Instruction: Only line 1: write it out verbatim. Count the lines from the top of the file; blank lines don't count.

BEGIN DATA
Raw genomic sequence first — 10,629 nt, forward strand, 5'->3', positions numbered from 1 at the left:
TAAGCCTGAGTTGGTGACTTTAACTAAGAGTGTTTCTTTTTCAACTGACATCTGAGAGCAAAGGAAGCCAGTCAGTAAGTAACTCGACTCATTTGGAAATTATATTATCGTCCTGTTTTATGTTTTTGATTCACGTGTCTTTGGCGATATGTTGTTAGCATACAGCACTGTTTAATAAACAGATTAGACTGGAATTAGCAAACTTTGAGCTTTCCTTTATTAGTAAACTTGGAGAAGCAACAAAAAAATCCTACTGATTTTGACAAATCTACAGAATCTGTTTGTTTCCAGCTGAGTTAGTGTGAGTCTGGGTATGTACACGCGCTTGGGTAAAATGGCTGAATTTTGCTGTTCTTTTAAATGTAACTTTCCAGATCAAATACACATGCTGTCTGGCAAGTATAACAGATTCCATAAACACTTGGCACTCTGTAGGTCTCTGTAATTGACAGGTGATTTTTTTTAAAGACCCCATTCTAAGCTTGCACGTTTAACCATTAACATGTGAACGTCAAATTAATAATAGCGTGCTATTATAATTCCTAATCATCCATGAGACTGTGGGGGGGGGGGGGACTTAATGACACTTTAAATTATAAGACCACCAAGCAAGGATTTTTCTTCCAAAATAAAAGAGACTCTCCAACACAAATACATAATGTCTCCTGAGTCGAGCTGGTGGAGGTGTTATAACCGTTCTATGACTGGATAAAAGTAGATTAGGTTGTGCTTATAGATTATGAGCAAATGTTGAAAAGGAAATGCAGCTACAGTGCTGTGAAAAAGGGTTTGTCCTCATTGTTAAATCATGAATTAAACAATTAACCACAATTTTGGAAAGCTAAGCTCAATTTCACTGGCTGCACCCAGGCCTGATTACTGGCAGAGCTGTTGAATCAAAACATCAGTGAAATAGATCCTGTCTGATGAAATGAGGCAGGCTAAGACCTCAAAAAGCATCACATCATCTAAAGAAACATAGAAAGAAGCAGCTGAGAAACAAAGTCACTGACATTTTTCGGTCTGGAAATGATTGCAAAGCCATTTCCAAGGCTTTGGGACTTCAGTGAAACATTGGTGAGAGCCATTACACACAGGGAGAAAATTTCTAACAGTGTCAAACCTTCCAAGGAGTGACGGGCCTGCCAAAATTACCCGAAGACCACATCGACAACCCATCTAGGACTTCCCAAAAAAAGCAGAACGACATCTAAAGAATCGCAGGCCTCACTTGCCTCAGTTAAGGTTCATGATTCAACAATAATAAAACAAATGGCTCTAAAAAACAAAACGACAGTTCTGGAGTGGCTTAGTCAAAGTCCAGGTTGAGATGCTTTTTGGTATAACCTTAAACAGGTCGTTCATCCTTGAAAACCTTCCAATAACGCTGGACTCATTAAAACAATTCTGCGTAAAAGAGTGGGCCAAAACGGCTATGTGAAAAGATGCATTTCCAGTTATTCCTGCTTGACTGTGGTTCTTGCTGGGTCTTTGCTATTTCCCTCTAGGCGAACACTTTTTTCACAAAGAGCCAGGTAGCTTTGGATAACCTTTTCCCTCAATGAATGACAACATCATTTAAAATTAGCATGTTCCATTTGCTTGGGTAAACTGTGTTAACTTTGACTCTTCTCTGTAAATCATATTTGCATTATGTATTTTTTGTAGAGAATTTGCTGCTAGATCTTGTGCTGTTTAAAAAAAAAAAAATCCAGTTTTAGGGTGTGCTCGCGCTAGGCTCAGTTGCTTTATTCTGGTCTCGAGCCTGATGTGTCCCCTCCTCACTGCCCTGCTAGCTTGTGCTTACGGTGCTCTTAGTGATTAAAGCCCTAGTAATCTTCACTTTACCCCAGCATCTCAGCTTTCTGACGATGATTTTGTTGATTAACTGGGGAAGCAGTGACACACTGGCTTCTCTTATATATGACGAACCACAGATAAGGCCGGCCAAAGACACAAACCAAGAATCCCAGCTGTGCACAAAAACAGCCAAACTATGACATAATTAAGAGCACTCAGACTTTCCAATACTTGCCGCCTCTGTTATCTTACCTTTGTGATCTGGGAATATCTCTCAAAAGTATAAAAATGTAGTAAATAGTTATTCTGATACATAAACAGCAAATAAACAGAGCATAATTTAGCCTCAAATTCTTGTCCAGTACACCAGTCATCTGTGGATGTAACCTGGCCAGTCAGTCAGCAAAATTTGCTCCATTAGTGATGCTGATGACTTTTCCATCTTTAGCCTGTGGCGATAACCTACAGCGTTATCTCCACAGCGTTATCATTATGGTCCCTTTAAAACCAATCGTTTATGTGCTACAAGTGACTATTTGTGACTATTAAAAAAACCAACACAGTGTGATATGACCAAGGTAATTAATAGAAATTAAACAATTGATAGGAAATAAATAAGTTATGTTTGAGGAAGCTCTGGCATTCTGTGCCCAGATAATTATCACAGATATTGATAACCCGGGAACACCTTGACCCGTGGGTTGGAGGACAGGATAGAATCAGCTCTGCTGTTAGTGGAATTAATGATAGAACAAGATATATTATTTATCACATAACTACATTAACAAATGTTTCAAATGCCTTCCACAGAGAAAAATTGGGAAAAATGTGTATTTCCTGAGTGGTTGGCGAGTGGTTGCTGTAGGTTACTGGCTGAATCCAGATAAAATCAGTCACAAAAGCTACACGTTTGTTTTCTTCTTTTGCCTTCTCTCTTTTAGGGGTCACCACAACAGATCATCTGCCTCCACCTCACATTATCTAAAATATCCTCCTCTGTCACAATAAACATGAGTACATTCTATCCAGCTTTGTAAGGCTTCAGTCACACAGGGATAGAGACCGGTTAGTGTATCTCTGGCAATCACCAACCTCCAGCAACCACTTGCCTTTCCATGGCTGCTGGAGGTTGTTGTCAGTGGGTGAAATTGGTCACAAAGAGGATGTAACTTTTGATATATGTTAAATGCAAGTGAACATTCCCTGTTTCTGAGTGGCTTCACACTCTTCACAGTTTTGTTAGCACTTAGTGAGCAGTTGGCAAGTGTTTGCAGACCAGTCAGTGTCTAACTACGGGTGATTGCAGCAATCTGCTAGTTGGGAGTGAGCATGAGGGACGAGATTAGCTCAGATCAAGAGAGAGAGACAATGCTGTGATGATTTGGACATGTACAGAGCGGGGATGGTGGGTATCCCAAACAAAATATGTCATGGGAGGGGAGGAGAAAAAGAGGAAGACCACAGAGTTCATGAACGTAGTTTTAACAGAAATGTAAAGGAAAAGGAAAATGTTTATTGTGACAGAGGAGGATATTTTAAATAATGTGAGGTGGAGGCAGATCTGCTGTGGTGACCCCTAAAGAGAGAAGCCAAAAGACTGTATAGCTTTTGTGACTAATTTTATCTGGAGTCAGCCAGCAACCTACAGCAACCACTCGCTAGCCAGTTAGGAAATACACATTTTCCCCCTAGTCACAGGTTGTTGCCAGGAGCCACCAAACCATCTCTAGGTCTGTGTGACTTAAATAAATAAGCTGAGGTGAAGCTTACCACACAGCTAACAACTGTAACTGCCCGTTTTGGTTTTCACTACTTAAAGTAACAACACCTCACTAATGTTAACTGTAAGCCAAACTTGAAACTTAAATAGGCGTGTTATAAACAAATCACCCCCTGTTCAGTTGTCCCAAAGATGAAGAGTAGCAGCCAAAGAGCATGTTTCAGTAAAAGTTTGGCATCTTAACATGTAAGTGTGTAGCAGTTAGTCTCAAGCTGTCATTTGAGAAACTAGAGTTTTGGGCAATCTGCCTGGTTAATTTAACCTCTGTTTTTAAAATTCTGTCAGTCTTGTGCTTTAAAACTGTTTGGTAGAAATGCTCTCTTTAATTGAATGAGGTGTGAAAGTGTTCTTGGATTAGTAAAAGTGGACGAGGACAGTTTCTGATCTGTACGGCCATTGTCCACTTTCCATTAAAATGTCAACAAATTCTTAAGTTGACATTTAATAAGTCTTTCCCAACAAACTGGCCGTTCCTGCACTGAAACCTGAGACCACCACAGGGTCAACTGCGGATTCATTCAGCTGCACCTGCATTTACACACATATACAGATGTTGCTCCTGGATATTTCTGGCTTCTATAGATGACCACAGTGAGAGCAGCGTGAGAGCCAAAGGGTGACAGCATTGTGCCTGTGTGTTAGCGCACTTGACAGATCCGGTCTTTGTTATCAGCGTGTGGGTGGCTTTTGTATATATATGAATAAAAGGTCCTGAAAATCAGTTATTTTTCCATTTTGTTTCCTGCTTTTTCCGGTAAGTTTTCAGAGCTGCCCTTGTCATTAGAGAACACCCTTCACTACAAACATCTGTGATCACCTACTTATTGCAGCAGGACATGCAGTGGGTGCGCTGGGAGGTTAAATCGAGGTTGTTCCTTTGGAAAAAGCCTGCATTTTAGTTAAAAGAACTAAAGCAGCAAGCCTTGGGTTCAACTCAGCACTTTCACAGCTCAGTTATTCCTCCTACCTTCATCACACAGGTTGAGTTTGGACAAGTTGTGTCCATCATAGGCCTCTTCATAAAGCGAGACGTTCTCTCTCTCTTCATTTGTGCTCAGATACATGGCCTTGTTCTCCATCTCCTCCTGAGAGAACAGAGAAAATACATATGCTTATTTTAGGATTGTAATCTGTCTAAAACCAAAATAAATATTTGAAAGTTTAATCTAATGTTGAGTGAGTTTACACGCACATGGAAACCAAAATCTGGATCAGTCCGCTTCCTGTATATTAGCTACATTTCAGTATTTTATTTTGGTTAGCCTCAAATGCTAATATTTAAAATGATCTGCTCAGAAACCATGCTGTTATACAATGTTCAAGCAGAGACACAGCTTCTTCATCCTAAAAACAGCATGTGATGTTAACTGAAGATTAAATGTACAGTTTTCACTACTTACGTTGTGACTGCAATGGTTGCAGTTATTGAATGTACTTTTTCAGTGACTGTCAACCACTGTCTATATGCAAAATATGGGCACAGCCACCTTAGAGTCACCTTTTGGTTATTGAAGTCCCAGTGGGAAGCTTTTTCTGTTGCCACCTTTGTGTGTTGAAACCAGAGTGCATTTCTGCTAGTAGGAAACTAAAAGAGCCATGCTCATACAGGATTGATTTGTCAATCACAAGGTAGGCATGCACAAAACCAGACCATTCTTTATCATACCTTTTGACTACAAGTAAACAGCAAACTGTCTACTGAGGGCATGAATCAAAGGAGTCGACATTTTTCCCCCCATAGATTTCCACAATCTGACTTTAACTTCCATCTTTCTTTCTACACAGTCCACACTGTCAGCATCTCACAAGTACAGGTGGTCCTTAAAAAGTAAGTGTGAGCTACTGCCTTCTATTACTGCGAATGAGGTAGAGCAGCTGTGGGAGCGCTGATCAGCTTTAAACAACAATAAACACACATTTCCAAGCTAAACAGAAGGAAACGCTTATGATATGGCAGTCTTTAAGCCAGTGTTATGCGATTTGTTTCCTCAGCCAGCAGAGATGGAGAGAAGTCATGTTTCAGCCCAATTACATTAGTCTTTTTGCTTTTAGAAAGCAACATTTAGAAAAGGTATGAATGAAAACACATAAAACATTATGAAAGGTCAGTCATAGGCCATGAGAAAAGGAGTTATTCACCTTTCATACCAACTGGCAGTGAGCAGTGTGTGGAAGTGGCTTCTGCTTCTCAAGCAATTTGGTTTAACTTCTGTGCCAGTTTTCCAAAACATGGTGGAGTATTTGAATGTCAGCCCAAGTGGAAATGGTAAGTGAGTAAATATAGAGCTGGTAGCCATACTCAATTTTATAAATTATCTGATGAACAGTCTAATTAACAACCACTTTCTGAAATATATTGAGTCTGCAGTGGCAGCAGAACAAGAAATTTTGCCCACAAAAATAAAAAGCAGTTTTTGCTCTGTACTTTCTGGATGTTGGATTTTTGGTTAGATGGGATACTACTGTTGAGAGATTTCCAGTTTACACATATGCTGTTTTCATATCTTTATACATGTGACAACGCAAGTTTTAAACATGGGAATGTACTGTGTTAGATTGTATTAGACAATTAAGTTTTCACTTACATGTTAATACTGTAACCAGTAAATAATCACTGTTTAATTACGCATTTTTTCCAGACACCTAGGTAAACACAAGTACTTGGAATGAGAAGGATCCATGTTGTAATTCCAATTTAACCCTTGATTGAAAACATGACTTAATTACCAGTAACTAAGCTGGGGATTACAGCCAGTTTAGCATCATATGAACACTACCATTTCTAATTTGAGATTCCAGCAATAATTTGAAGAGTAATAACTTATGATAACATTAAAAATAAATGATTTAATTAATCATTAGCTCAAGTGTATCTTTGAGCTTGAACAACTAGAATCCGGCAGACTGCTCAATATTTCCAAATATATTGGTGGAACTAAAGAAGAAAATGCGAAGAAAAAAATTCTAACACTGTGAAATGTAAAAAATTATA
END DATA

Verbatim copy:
Raw genomic sequence first — 10,629 nt, forward strand, 5'->3', positions numbered from 1 at the left: